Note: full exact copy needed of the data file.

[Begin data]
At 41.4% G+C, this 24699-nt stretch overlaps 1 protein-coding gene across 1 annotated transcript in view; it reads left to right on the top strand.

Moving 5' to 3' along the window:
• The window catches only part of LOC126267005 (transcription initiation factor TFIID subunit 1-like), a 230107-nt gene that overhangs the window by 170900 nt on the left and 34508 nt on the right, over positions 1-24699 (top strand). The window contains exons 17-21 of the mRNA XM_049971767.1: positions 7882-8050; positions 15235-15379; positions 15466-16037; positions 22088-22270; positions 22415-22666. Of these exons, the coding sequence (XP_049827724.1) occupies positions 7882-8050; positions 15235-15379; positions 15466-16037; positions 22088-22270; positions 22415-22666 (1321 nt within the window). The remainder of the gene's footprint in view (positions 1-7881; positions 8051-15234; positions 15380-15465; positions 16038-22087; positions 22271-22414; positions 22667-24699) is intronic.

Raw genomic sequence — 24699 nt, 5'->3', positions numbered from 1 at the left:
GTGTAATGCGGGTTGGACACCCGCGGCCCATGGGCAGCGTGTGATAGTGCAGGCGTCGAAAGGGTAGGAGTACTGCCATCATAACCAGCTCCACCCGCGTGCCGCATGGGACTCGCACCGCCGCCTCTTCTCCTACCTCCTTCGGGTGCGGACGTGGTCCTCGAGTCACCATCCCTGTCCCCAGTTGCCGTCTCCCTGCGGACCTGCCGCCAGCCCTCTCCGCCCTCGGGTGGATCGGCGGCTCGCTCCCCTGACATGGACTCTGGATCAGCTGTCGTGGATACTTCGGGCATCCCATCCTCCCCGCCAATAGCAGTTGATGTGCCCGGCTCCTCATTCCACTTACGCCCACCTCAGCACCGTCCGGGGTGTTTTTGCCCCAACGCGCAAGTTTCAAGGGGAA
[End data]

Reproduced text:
At 41.4% G+C, this 24699-nt stretch overlaps 1 protein-coding gene across 1 annotated transcript in view; it reads left to right on the top strand.

Moving 5' to 3' along the window:
• The window catches only part of LOC126267005 (transcription initiation factor TFIID subunit 1-like), a 230107-nt gene that overhangs the window by 170900 nt on the left and 34508 nt on the right, over positions 1-24699 (top strand). The window contains exons 17-21 of the mRNA XM_049971767.1: positions 7882-8050; positions 15235-15379; positions 15466-16037; positions 22088-22270; positions 22415-22666. Of these exons, the coding sequence (XP_049827724.1) occupies positions 7882-8050; positions 15235-15379; positions 15466-16037; positions 22088-22270; positions 22415-22666 (1321 nt within the window). The remainder of the gene's footprint in view (positions 1-7881; positions 8051-15234; positions 15380-15465; positions 16038-22087; positions 22271-22414; positions 22667-24699) is intronic.

Raw genomic sequence — 24699 nt, 5'->3', positions numbered from 1 at the left:
GTGTAATGCGGGTTGGACACCCGCGGCCCATGGGCAGCGTGTGATAGTGCAGGCGTCGAAAGGGTAGGAGTACTGCCATCATAACCAGCTCCACCCGCGTGCCGCATGGGACTCGCACCGCCGCCTCTTCTCCTACCTCCTTCGGGTGCGGACGTGGTCCTCGAGTCACCATCCCTGTCCCCAGTTGCCGTCTCCCTGCGGACCTGCCGCCAGCCCTCTCCGCCCTCGGGTGGATCGGCGGCTCGCTCCCCTGACATGGACTCTGGATCAGCTGTCGTGGATACTTCGGGCATCCCATCCTCCCCGCCAATAGCAGTTGATGTGCCCGGCTCCTCATTCCACTTACGCCCACCTCAGCACCGTCCGGGGTGTTTTTGCCCCAACGCGCAAGTTTCAAGGGGAA